I am a former shopkeeper who used "loyalty cards."
I would use them again, if I owned a shop again.
Shops operate on a set margin. This margin has a little wiggle room, but not much. The shopkeeper pays for inventory, insurance, heating, lighting, advertising, wages, air conditioning, carpet cleaning, broken windows, window washers, the significant costs associated with accepting returns, wages, building maintenance, furniture, fixtures, cleaning supplies, toiletries, and many other expenses.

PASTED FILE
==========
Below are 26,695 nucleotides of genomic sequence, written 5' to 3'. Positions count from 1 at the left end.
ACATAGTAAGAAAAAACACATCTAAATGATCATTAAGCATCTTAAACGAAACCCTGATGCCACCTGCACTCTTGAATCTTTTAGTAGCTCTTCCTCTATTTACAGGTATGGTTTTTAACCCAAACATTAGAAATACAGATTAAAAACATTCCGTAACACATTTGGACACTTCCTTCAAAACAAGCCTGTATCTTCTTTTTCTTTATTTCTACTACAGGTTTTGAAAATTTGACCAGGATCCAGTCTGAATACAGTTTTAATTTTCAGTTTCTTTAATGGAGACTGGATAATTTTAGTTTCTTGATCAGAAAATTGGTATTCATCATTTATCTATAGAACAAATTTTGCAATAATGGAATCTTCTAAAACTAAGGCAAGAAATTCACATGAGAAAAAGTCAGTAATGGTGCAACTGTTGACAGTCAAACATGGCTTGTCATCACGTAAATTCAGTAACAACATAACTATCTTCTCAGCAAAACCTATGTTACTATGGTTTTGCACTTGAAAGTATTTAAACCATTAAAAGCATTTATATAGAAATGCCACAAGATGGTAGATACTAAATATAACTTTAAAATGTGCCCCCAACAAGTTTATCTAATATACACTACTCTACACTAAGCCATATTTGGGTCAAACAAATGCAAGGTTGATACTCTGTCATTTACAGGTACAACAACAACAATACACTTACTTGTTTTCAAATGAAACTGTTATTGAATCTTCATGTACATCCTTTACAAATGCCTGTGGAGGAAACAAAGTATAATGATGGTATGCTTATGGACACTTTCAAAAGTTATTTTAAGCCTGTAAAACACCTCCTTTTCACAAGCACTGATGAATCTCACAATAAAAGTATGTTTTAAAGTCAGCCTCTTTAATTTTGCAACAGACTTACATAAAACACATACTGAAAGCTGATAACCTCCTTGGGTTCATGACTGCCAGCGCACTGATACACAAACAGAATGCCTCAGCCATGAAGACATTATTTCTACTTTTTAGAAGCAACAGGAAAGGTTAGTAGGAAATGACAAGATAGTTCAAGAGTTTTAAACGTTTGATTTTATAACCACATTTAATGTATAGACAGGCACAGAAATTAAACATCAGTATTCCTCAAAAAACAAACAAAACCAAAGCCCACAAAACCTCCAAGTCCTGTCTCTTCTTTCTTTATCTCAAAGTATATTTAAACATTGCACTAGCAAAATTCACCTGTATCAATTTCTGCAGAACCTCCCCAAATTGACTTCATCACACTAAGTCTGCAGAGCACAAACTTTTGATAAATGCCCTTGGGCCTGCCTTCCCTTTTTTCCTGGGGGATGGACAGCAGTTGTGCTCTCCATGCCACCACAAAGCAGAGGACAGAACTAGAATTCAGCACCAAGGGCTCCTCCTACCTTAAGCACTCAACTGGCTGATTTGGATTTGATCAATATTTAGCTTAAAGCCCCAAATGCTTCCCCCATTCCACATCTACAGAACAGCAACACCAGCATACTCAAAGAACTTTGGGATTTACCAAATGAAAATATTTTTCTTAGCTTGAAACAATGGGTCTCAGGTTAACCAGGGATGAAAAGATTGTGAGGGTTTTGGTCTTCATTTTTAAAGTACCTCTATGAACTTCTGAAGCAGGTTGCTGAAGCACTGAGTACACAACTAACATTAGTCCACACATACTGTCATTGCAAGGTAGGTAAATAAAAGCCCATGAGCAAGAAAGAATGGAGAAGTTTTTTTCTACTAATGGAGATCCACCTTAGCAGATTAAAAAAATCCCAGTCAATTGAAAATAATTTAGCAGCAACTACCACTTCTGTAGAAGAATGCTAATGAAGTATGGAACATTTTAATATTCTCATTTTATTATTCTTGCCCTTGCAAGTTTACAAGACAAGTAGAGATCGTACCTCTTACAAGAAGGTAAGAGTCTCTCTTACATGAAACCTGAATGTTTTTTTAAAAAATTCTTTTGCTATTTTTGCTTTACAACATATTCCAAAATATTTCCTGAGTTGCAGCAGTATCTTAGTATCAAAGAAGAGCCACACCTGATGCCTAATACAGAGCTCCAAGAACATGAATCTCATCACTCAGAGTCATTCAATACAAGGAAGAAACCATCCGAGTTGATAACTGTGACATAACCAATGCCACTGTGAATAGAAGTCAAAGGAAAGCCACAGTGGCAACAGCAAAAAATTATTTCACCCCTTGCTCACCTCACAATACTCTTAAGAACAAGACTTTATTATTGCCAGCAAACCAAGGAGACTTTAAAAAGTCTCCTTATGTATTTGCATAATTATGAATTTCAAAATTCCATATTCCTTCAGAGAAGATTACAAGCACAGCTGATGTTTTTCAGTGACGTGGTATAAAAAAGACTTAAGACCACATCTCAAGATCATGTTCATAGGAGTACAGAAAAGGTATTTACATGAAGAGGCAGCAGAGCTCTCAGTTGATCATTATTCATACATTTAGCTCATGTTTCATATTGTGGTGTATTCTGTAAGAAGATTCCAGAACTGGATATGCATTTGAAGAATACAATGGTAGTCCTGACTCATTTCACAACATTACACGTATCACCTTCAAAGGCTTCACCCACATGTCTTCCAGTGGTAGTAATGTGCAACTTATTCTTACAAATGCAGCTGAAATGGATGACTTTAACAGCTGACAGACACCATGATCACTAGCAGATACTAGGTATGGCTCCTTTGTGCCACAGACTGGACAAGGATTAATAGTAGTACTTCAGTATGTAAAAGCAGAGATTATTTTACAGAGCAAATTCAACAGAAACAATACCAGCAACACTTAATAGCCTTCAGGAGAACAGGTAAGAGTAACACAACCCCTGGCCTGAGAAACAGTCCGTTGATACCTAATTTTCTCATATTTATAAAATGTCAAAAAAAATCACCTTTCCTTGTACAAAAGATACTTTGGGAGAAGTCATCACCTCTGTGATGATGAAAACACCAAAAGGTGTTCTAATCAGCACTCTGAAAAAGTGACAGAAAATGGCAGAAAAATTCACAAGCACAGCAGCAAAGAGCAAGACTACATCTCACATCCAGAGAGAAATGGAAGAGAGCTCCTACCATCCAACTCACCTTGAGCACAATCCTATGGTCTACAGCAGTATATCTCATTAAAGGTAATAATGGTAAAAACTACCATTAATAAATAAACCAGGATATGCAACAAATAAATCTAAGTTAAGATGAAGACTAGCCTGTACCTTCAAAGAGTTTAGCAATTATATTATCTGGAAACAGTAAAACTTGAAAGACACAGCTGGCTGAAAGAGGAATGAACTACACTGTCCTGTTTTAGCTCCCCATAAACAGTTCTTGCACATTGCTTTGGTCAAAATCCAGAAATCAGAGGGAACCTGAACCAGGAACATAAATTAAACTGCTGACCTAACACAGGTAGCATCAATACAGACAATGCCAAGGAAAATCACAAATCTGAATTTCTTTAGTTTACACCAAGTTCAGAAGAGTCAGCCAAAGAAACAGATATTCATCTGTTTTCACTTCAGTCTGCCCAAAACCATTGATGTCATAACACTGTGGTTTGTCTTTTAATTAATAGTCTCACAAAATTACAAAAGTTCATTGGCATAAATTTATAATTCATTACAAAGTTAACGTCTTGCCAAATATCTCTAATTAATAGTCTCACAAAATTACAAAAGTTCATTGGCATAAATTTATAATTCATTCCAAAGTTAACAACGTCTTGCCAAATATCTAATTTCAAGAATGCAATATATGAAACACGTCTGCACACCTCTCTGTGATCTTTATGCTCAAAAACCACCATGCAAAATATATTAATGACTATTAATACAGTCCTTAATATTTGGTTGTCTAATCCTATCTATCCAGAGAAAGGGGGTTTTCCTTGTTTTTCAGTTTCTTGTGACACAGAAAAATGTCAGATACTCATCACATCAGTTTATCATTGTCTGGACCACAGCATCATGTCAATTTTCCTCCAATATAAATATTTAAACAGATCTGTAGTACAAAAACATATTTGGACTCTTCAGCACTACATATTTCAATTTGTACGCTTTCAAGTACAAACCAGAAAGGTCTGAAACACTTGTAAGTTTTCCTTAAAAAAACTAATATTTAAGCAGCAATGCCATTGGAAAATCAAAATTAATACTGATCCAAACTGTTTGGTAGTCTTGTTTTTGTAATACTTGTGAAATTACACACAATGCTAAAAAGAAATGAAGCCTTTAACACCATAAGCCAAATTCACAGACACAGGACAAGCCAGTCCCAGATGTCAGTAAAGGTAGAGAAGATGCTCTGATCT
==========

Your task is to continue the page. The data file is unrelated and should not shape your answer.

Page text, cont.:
One of the keys to running a successful business is keeping your store "sticky." In other words, convincing customers to return to your store versus your competitor's.
An honest storekeeper only stays open through volume and cost. For myself, I would prefer to sell a lot of merchandise at reasonable cost than less merchandise at exorbitant cost.
I reward my loyal customers by providing them a slight discount. I do this by shaving part of my profit, whatever is allowed by my "wiggle room."
I am penalizing no one.
Think of it as a bulk-purchase discount. You buy 50 apples, so I negotiate a discount with you. The difference is that you bought the 50 apples over four visits.